Technologist Jay Bhatti caused a stir in 2009 when he launched Spock, a “search engine for people” that made headlines and got into the top 1,000 websites on the Internet. Since then he has spent his time angel investing, consulting, and advising tech startups in New York City as founder of his company, BrandProject. He is also an advocate of aspiring tech company founders skipping college (U.S. 1 , November 18, 2015.)
Bhatti is one of the panelists at the NJ Technology Council’s panel on “Collaborating to Empower the Innovation Economy” on Monday, October 29, at 4 p.m. at Maestro Technologies at 1 West State Street in Trenton. For more information, visit www.njtc.org.
Maestro, an IT consulting company, has taken over the old Wells Fargo building in downtown Trenton, making it one of the few technology companies to set up shop in the city. (U.S. 1, November 1, 2017).
In addition to consulting, Bhatti writes a business blog at jaybhatti.com. In a recent post, entitled “Bill Gates and Jeff Bezos Drink 10 Cokes A Day, And So Should You!” he discussed an unusual health regimen:
The best entrepreneurs and billionaires in the world drink Coke. They say that drinking Coke really ignites the creative functions in their brain by getting their neurons firing at 100 percent. It also allows them to reset their internal body to perform better during the day as they have to go to the bathroom about 10 times a day to remove all the sugary liquid.
If you believed the above paragraph and were about to get 50 cans of coke, I feel bad for you. You are one of those people who are always looking for correlations on why people are successful. I have seen countless articles and times when someone is looking to copy something that a successful person does, in hopes of emulating that person’s success.
Tell me if the following sounds familiar. People dressing like Steve Jobs in order to be as good at building products as him. People eating the same foods as Warren Buffet to be as rich as him or following the same sleeping routine as Elon Musk.
There is a whole industry (books, magazines, articles etc) such as this one from CNBC on how you can be successful by copying what other successful people do. This CNBC article is stupid for several reasons.
They say that both Bill Gates and Jeff Bezos do dishes at home (which they might) and that is why they are successful. But the fact that the two richest people in the world do the same “average guy” chore does not mean they are successful because of it. It means that they have PR people who are not that creative and are copying the same idea from each other
“Hey…let’s tell everyone that Bill does dishes. That will make him more human” — two days later “Hey, let’s tell people that Jeff Bezos also does dishes, that will make him more relatable as he kills local retail stores”
I call this behavior the “startup cargo cult syndrome.” This is when someone blindly copies and mimics something in hopes of having the same outcome. During World War 2, when U.S. military sent technology and cargo to the Pacific islands (jeeps, walkie talkies, lights, etc), the natives wanted those things as well and then went about making replica jeeps, walkie talkies and other things from bamboo sticks. The thing is, they thought by just making something look like something on the outside, it would do the same thing. There are many stories of them making “airplanes” and flying off cliffs to their ends.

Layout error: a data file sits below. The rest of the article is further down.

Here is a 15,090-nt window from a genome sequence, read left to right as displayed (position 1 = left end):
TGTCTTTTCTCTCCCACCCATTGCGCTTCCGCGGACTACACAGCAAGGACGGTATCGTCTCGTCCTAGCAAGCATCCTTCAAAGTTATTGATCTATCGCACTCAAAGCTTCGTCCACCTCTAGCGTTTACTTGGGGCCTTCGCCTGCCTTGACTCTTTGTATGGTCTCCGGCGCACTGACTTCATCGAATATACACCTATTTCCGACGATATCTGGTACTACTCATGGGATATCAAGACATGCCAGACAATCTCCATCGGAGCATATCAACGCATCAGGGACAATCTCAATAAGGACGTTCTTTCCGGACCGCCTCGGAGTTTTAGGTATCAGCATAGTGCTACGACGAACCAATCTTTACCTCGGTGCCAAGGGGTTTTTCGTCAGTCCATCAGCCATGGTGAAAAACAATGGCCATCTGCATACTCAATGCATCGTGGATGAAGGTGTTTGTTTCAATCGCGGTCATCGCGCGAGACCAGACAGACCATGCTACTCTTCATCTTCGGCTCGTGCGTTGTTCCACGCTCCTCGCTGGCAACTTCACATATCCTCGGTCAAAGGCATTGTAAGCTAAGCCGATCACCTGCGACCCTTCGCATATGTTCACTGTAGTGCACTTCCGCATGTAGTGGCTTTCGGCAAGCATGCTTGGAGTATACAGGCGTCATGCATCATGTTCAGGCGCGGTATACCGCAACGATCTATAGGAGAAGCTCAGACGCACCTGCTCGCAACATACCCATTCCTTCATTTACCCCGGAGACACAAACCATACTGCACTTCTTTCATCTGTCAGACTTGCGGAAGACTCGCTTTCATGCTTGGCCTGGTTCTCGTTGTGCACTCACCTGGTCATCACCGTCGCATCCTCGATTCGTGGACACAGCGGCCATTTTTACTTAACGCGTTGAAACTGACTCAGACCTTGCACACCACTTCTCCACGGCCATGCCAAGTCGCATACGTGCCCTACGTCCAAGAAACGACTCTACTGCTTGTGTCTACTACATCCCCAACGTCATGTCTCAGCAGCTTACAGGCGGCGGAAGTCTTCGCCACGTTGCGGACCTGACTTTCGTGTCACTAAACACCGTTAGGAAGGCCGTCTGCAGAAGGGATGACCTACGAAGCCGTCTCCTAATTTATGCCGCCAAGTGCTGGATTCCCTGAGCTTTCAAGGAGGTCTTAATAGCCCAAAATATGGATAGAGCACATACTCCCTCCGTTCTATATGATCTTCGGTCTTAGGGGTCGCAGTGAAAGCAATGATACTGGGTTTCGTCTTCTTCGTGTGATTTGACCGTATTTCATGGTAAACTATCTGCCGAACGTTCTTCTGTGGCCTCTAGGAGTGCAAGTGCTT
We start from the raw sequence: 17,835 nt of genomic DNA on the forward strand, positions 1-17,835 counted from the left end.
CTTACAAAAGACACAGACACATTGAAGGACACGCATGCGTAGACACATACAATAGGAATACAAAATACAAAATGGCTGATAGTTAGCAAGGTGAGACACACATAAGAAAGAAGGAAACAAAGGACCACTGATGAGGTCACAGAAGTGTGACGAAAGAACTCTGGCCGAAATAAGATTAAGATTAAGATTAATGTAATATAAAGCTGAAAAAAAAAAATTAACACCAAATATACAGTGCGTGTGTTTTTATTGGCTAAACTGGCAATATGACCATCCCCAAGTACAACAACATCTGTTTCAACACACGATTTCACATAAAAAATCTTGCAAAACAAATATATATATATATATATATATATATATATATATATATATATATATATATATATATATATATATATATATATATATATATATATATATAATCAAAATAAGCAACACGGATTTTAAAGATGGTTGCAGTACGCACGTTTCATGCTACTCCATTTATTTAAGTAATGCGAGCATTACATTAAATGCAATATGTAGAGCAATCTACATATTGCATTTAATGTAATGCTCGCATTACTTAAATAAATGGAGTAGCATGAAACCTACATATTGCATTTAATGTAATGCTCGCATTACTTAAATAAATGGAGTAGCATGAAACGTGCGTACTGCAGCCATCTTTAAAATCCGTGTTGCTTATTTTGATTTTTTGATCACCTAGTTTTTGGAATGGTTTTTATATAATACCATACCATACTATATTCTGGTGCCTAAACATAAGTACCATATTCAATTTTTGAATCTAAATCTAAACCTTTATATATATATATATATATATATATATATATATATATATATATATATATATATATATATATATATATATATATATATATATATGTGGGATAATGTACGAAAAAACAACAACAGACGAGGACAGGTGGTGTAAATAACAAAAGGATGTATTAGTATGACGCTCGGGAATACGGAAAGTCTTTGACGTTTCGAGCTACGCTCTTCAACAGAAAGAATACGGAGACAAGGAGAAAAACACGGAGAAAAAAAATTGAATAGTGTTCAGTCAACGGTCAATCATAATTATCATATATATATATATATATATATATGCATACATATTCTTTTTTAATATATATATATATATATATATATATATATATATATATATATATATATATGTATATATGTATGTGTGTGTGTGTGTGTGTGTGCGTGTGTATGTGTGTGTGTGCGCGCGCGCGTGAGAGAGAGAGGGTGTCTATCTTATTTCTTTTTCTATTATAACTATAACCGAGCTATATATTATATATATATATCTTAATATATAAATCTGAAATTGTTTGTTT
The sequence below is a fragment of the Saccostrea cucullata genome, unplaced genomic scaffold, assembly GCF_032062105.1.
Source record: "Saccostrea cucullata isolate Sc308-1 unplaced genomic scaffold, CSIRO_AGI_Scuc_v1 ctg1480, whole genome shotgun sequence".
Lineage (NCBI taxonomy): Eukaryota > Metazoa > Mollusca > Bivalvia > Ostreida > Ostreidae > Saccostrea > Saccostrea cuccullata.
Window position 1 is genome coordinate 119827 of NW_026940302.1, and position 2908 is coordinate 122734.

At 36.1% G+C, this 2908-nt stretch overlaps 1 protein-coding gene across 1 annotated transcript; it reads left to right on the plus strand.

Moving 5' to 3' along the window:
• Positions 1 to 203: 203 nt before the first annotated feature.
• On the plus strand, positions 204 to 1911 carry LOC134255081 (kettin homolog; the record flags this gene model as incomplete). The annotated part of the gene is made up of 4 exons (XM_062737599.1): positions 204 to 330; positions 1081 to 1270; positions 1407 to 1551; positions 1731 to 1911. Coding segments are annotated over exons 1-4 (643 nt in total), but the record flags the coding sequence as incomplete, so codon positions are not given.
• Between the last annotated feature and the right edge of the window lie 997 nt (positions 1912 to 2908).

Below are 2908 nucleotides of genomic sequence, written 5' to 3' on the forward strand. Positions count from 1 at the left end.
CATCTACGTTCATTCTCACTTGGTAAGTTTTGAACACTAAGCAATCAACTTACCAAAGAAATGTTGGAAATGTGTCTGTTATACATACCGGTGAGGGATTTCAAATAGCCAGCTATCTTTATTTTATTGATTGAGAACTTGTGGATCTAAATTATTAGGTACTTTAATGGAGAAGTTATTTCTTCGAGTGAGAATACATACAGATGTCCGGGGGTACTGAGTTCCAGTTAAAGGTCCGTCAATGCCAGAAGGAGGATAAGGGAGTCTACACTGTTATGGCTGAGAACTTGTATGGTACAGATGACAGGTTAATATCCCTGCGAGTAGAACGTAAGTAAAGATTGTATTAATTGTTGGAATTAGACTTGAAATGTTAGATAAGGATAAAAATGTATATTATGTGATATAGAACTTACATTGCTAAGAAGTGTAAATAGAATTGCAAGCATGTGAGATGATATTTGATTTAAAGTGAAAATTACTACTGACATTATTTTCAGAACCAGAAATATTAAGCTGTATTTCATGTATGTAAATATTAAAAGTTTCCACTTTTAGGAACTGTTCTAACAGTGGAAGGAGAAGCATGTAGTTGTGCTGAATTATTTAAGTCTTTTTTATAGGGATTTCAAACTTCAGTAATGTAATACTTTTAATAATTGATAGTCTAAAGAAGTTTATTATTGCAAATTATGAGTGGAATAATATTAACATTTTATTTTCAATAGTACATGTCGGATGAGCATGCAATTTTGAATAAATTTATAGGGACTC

My advice to anyone looking for inspiration is not to look at these “cargo cult” traits that the magazines and newspapers want to sell you. In reality, the traits that made almost all of the top entrepreneurs successful can be summed up in five parts.
They had great timing. Most people don’t want to admit it, but timing is important. If YouTube launched two years earlier or two years later, it would have not been as successful as it is now. Bill Gates got into software at the right time. Jeff Bezos created Amazon at the right time to be the leader in e-commerce. Facebook was launched just when people really wanted a “real identity” social network.
They went all in and focused. No great endeavor happens part time. All successful entrepreneurs went all in and focused like crazy on a singular problem. Google was just search its first seven years. Microsoft was just an OS company for its first five, and WhatsApp is still just messaging. If you focus on being the best singular product in an industry, you have a shot of building something sustainable.
They were ruthless. Let’s not kid ourselves. All entrepreneurs were ruthless and then they got softer (or their PR got better). Building something from scratch is hard and you need 100 percent of your energy and the energy of your employees to make things work. You will break some eggs along the way. If you want the truth, Google stole the idea for Adwords from IdeaLab. Facebook stole its idea from two twins who hired Zuckerberg to create a social network for them. Microsoft crushed any tiny company that it saw as a threat. The world’s not fair and some of the best things created in the world had very dirty beginnings.
They were learning machines. The best entrepreneurs are ones who learn every day. They are not “know-it-alls”, they are “learn-it-alls.”… I’ll invest every time in someone who I think is constantly learning and adapting.
They understood scaling. Scale is the thing that separates “lifestyle businesses” from “global enterprises.” Papa John’s saw something more than just a pizza joint. He saw a franchise opportunity that could be international. Bill Gates did not just see himself selling software to IBM. He saw an opportunity to have his software on every computer in every home. If you can scale your business to reach everyone on the planet, they you have scale.